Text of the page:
While many applications are moving to multi-tenancy clouds like Salesforce, there are still some limitations:

  • More vulnerable from a security standpoint: A multi-tenant environment leaves multiple access points which could be vulnerabilities if a cyber attack occurs.
  • Backup and restoration: Some multi-tenancies are working to master the complicated waters of multi-tenant backups, but others don’t offer robust restoration options.
  • Less control over the environment: Multi-tenancies offer fewer customizations, and users have less control over the quality of the environment.
  • If something happens to one tenant all are affected: This can cause issues when it comes to uptime, preparing for system upgrades, and more.

Multi-tenancy is popular but its not without its limitations. Before deciding whether single tenancy or multi-tenancy is the right choice for your enterprise cloud needs, there are important considerations that need to be made.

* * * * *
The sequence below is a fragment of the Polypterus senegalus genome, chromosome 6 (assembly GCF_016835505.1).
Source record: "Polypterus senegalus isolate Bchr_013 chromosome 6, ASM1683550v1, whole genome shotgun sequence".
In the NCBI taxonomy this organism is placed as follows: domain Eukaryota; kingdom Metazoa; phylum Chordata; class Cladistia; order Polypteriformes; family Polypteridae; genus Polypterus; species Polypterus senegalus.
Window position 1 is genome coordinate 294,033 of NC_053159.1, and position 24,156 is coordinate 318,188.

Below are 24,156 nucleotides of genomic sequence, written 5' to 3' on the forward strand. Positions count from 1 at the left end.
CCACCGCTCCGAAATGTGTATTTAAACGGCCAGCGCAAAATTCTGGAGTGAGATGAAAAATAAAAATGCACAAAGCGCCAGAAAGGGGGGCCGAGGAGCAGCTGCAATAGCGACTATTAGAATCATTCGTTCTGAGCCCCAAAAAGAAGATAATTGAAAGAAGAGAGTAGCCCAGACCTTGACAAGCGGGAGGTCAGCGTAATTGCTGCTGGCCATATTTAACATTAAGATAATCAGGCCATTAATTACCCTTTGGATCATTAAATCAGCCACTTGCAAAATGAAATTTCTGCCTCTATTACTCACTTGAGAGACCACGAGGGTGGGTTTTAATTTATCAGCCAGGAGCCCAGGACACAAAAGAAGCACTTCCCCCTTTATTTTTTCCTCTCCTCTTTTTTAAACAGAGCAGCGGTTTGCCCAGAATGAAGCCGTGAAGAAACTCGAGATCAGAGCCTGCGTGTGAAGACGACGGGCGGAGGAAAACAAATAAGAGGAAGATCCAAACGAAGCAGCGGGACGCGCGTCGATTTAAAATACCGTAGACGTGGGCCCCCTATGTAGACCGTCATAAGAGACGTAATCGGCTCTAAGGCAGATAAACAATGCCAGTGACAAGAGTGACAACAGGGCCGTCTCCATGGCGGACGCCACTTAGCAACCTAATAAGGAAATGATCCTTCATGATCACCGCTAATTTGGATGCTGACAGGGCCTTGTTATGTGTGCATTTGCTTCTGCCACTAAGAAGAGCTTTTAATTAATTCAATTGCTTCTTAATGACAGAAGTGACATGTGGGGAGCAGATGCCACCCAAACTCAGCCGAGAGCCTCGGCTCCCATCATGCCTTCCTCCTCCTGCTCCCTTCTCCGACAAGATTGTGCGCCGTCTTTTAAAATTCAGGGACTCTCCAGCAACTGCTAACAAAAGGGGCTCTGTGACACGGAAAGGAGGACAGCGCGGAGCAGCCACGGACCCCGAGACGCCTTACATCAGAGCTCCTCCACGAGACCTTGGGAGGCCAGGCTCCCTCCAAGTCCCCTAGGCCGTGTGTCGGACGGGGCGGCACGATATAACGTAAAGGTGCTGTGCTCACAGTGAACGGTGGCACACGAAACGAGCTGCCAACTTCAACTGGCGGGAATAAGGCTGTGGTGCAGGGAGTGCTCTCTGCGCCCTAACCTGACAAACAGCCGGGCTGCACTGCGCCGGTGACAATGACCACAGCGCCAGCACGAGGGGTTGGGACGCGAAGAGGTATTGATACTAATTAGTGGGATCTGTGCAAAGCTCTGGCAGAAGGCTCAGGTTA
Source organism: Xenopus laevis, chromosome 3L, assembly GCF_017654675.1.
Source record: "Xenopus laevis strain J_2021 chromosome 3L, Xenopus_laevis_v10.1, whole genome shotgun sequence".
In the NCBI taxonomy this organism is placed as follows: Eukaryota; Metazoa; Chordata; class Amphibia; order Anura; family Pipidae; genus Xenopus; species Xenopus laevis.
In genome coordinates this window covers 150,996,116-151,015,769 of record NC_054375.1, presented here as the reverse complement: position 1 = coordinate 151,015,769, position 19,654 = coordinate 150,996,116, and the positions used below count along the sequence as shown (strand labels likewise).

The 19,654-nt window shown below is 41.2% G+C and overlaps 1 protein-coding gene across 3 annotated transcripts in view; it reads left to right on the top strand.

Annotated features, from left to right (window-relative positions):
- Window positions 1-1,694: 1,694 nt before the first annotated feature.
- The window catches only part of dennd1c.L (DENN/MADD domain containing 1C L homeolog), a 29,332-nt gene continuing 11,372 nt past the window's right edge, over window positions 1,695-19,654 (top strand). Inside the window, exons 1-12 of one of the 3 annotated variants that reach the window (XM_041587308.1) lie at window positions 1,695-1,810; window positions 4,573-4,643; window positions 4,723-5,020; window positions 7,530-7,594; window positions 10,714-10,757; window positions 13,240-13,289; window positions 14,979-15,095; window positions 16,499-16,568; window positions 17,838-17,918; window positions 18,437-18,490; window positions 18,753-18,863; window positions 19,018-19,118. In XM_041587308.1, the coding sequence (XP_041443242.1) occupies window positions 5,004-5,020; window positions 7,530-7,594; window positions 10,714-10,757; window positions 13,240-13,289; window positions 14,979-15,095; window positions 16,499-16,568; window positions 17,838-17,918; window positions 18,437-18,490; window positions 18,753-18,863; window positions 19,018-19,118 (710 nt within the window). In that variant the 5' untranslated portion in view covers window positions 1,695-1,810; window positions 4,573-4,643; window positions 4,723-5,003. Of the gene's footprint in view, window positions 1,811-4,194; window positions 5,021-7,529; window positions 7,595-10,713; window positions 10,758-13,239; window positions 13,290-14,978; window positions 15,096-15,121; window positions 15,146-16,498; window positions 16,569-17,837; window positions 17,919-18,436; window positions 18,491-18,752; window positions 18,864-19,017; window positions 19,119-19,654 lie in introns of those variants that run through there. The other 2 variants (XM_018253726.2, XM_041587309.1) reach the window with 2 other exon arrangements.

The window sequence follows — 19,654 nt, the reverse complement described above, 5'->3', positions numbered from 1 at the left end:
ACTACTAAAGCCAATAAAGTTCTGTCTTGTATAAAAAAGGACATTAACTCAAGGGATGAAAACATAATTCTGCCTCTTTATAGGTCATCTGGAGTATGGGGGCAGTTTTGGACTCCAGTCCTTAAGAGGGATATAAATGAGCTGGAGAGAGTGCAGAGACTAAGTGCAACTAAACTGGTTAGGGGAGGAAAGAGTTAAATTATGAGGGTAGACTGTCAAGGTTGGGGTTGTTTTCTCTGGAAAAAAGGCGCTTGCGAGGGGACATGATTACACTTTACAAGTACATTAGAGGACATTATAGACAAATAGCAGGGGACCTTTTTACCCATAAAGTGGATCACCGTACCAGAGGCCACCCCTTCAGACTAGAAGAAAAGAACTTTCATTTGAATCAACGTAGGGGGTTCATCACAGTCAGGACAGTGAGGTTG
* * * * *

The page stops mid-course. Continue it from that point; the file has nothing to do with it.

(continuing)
Important Considerations as You Make Your Choice

Multi-tenant architectures are the industry standard for enterprise SaaS applications, but that doesn’t mean developers should eschew the idea of operating a single tenant environment instead. Each has their best use case.

When deciding which is right for you, it’s important to consider what you want to accomplish. Thinking about which is going to provide a development environment most similar to your current one, in some cases, may make a case for single tenant usage.

For instance, if you want to have total control over the environment and maintenance, you may want to invest in a single tenant ecosystem. But single tenant infrastructures may be too cumbersome and bulky for companies looking for the most seamless digital transformation.

As for SaaS startups, there’s hardly one out there today operating in a single tenancy. The benefits of multi-tenancy for startups is too great. But for businesses hoping to transition from a managed server environment into a self-hosted one, single tenancy is ideal.

Final Thoughts

At the beginning of this article we set out to define single tenancy and multi-tenancy, and help you decide which is best for your enterprise needs.